Even though there are plenty of franchises in the United States that are succeeding, that doesn’t mean there isn’t a lot that is failing. The businesses that fail usually don’t make it due to a variety of factors from poor people skills, lack of funds, and sticking with a system, to poor management and not having the right match between franchisee and the business.
One of the most important decisions is selecting a product that you care about. A consultant may be able to help you with this by offering their opinion as to whether you are a good fit for the franchise. It’s vital to stay disciplined and avoid growing too fast at the expense of what could be exceptional expansion.
Embrace a Successful System
When beginning a franchise, it’s vital to apply all that you’ve learned and don’t take shortcuts. Taking a risky alternative way to try and get rich fast likely won’t work, and it’s up to you to develop a plan that will keep your franchise around for years to come. FranDevelop has more thoughts on this:
Part of the reason you choose a particular franchise is because it has a successful system. In order to be successful, you have to learn that system. Don’t just ‘get by’ during your initial training; absorb everything they can teach you. Continue to read the manuals and work with other franchisees up to and after your opening day. Don’t listen when franchisees try to tell you they have a better way than the franchisor’s—you are purchasing a tried-and-true system, and you owe it to yourself to follow every element of that system until you understand it completely.
If you implement changes on your own, particularly in the early days, you could put your franchise at risk or run into unforeseen consequences that the franchisor already has anticipated. Don’t try to be a rebel – only make changes after speaking about your concerns at length with your field representative. By taking this approach, you can avoid making a rash error (and possibly save your franchise).
Hire a Specialist
Similarly to embracing a system that works, you may also want to consider hiring a specialist, which is what Inc. recommends:
If this is your first time getting involved with business financing–and specifically franchise funding–it would behoove you to speak with someone who knows what they're doing. Thankfully, there are franchise funding specialists who dedicate their entire careers to this space.
Franchise funding specialists have connections with a variety of lenders, understand the ins and outs of franchising, and can explain possible strategies that would work in your situation. Best of all, these companies typically don't charge you anything upfront for their services.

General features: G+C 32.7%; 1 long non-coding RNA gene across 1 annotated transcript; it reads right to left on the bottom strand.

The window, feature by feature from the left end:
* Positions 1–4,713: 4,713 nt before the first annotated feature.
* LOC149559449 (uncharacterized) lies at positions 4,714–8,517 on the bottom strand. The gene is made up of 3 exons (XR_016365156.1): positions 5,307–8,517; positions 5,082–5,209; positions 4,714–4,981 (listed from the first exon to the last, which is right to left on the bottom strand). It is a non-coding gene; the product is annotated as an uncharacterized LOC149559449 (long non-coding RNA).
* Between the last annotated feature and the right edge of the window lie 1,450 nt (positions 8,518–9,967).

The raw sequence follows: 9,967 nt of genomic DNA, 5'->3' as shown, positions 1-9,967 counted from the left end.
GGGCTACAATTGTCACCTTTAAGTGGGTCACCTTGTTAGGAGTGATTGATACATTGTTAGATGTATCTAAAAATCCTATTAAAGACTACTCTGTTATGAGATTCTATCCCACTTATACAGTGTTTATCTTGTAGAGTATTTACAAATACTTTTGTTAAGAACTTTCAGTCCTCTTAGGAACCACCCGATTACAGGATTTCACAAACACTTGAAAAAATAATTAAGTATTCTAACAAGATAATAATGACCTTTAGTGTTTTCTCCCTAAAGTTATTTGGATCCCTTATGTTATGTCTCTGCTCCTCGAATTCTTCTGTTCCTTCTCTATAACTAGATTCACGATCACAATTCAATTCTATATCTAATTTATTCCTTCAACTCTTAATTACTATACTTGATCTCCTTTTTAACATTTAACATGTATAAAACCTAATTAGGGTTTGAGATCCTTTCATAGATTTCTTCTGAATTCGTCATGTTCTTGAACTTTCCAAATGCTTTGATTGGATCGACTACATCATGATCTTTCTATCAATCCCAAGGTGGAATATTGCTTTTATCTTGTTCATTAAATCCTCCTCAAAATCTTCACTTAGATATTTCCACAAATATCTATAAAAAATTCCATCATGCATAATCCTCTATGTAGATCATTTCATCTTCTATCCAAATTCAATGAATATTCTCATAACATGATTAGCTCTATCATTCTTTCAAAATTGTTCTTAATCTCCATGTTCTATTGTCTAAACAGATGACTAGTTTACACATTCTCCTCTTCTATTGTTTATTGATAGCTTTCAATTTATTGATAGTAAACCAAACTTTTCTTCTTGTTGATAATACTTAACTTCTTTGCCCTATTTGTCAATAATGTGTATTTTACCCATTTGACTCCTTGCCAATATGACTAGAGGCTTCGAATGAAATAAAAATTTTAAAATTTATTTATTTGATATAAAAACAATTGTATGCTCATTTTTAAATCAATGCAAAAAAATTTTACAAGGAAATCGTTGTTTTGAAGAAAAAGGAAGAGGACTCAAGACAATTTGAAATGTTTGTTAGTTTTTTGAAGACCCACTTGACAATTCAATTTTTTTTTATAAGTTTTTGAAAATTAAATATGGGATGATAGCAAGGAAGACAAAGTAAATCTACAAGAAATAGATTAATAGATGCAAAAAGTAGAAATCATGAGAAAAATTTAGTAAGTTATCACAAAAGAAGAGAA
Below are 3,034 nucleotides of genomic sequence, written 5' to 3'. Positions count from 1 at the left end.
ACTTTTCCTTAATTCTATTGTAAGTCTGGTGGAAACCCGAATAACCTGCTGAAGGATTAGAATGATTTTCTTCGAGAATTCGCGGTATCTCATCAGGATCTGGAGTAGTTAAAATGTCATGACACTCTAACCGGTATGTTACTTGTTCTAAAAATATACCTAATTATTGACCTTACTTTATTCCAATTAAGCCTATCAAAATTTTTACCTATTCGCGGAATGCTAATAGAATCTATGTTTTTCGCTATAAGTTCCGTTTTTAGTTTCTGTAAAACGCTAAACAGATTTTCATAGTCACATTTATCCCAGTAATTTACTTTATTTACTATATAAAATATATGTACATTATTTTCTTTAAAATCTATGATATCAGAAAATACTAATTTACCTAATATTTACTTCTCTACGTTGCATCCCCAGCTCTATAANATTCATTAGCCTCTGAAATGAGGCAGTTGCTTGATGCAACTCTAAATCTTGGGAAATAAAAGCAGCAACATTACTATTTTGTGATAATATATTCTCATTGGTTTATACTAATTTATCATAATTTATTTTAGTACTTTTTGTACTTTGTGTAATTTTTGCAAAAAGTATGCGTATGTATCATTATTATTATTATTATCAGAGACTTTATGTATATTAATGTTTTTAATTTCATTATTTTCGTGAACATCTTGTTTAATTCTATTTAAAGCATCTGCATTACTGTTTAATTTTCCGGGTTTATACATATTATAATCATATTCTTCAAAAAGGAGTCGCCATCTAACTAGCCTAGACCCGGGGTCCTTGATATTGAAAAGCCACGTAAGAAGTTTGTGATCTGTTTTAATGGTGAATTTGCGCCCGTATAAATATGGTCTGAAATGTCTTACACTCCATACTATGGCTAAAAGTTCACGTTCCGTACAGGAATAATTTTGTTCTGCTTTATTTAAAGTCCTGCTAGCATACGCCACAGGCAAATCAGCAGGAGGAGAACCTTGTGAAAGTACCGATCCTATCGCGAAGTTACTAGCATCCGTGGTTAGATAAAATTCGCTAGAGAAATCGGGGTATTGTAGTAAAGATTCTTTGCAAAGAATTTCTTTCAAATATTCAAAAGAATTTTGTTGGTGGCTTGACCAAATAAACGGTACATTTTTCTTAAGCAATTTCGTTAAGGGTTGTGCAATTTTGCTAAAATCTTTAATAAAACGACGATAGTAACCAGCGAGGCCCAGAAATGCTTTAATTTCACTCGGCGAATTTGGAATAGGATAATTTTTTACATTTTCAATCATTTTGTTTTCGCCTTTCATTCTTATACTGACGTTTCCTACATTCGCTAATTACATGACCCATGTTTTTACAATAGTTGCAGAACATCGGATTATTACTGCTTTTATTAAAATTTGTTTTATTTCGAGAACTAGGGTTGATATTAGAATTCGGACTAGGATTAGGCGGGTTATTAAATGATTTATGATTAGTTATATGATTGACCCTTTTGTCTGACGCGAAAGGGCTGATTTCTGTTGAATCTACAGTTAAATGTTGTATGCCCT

Before you bite the bullet, it might be a good idea to speak to an in-house financing expert, especially if you’re going to be a franchisee. Inc. mentions that franchises typically don’t finance the entire startup, and offers details below about how it works:
In many cases, the franchisor will actually offer financing to the franchisee. This is why most entrepreneurs start the process by speaking with an in-house financing expert.
Franchises typically won't finance the entire startup because they see your capital investment as a sign that you're serious about the business. However, it's fairly common to see financing in the form of 15-75 percent of the debt burden. And while some will finance everything together, other franchisors take a segmented approach.
“Instead of financing the entire start-up cost, franchisors may offer financing for portions of the entire cost,” Entrepreneur.com points out. “They may have financing plans for equipment, the franchise fee, operational costs or any combination thereof.”
Research the Business Before Signing On
The Wall Street Journal mentions a few things franchise businesses should pay attention to before signing on as a new business. New business owners need to know that it may take some time to earn money, so they need to be prepared to cover all of their basis before committing to a new business venture.
Among the most common mistakes new franchisees make is signing on before adequately researching the business. Study what it will take to run the business successfully. And be realistic. Owning a franchise is rarely a get-rich-quick scheme.
Contact current and former franchisees to get their feedback, using names from the franchise circular from the franchisers. Never make a commitment based solely on information provided on the Internet or over the phone.
Sometimes, franchisers are to blame. Franchisers may be inexperienced themselves, a situation often found in very small systems. Or they may expand too aggressively, rendering them unable to service franchisees. Brokers or consultants selling concepts may be more interested in a sales commission than in making a good match between business and franchisee.